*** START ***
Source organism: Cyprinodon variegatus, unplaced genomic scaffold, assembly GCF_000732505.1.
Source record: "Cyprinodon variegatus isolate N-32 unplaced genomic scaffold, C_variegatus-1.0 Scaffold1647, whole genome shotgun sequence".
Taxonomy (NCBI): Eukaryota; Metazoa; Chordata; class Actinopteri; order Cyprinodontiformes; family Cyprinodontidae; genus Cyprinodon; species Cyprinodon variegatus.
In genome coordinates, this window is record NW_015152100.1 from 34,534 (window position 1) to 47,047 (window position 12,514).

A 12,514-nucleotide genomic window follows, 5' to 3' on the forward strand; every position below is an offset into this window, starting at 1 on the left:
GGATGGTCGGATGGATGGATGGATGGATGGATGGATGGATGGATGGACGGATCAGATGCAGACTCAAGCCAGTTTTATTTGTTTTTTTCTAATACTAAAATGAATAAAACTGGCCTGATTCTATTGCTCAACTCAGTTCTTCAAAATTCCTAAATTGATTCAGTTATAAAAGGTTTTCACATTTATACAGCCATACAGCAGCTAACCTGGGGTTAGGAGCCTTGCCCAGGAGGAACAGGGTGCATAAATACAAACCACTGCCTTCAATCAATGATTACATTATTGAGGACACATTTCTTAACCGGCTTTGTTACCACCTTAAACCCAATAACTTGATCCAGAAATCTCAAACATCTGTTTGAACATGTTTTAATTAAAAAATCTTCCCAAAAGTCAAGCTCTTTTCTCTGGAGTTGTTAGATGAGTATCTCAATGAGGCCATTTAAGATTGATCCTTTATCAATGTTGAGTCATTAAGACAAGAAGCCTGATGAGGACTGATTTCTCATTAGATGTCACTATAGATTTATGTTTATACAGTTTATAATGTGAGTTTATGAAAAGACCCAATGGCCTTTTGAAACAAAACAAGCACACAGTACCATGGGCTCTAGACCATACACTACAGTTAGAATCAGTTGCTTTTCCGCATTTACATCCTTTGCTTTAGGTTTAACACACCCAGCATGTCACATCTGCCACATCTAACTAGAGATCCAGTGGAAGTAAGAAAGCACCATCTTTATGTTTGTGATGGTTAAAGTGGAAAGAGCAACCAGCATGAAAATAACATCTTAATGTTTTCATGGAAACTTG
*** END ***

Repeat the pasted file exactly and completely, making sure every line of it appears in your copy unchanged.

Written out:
Source organism: Cyprinodon variegatus, unplaced genomic scaffold, assembly GCF_000732505.1.
Source record: "Cyprinodon variegatus isolate N-32 unplaced genomic scaffold, C_variegatus-1.0 Scaffold1647, whole genome shotgun sequence".
Taxonomy (NCBI): Eukaryota; Metazoa; Chordata; class Actinopteri; order Cyprinodontiformes; family Cyprinodontidae; genus Cyprinodon; species Cyprinodon variegatus.
In genome coordinates, this window is record NW_015152100.1 from 34,534 (window position 1) to 47,047 (window position 12,514).

A 12,514-nucleotide genomic window follows, 5' to 3' on the forward strand; every position below is an offset into this window, starting at 1 on the left:
GGATGGTCGGATGGATGGATGGATGGATGGATGGATGGATGGATGGACGGATCAGATGCAGACTCAAGCCAGTTTTATTTGTTTTTTTCTAATACTAAAATGAATAAAACTGGCCTGATTCTATTGCTCAACTCAGTTCTTCAAAATTCCTAAATTGATTCAGTTATAAAAGGTTTTCACATTTATACAGCCATACAGCAGCTAACCTGGGGTTAGGAGCCTTGCCCAGGAGGAACAGGGTGCATAAATACAAACCACTGCCTTCAATCAATGATTACATTATTGAGGACACATTTCTTAACCGGCTTTGTTACCACCTTAAACCCAATAACTTGATCCAGAAATCTCAAACATCTGTTTGAACATGTTTTAATTAAAAAATCTTCCCAAAAGTCAAGCTCTTTTCTCTGGAGTTGTTAGATGAGTATCTCAATGAGGCCATTTAAGATTGATCCTTTATCAATGTTGAGTCATTAAGACAAGAAGCCTGATGAGGACTGATTTCTCATTAGATGTCACTATAGATTTATGTTTATACAGTTTATAATGTGAGTTTATGAAAAGACCCAATGGCCTTTTGAAACAAAACAAGCACACAGTACCATGGGCTCTAGACCATACACTACAGTTAGAATCAGTTGCTTTTCCGCATTTACATCCTTTGCTTTAGGTTTAACACACCCAGCATGTCACATCTGCCACATCTAACTAGAGATCCAGTGGAAGTAAGAAAGCACCATCTTTATGTTTGTGATGGTTAAAGTGGAAAGAGCAACCAGCATGAAAATAACATCTTAATGTTTTCATGGAAACTTG